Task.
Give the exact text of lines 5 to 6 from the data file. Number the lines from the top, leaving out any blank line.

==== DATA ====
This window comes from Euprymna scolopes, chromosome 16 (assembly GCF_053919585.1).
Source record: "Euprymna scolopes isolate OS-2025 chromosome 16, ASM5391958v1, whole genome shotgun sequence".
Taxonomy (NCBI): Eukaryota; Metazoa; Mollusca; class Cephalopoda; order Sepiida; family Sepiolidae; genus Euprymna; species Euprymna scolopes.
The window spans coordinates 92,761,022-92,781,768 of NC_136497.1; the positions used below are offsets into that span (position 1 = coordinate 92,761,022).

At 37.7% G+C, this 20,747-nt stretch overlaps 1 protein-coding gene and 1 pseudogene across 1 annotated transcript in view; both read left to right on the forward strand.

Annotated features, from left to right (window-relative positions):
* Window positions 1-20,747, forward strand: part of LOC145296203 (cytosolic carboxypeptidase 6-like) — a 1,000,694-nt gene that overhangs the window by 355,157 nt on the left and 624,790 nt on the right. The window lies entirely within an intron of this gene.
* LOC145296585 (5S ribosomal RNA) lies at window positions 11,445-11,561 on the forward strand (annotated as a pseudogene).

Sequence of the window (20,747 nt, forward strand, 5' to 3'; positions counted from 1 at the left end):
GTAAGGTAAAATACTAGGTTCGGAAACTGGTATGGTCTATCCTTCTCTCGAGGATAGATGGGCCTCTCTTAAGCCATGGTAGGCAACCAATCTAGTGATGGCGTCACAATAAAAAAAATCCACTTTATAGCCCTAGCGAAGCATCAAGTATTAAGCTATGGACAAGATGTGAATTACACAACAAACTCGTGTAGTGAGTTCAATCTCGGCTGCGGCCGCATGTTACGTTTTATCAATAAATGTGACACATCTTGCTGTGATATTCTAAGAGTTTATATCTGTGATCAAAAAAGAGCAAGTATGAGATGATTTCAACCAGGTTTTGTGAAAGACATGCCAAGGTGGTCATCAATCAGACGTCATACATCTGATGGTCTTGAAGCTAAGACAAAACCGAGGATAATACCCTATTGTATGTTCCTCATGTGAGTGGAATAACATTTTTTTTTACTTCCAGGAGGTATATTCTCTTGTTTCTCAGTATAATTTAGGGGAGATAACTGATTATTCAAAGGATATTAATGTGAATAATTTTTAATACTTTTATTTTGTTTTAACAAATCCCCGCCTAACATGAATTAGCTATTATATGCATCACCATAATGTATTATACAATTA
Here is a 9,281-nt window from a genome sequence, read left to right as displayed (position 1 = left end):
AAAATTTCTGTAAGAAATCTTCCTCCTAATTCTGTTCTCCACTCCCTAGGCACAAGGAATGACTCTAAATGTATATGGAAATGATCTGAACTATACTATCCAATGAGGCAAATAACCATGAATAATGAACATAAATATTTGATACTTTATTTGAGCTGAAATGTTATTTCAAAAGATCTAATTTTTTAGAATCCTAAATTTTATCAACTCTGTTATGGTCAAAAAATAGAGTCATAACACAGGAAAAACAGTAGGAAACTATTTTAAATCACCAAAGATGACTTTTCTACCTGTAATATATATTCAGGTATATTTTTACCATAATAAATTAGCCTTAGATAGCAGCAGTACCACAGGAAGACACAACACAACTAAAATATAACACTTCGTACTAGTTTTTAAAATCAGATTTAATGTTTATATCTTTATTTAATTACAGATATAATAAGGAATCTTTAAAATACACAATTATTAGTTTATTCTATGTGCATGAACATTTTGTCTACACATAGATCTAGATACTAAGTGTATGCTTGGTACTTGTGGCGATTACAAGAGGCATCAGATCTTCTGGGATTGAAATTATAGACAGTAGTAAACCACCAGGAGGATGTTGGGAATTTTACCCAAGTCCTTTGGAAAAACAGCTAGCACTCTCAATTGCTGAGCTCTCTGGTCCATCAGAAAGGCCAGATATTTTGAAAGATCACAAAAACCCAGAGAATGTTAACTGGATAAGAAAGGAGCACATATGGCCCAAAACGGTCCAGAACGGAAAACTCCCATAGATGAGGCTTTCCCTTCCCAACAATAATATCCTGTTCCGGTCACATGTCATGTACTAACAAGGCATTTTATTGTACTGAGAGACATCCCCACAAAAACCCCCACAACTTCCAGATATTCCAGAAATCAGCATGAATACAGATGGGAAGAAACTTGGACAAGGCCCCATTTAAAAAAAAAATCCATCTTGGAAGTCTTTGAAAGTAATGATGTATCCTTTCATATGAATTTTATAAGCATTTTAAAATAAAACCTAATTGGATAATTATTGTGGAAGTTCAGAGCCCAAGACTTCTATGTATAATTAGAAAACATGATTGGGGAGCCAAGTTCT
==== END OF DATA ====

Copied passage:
At 37.7% G+C, this 20,747-nt stretch overlaps 1 protein-coding gene and 1 pseudogene across 1 annotated transcript in view; both read left to right on the forward strand.

Annotated features, from left to right (window-relative positions):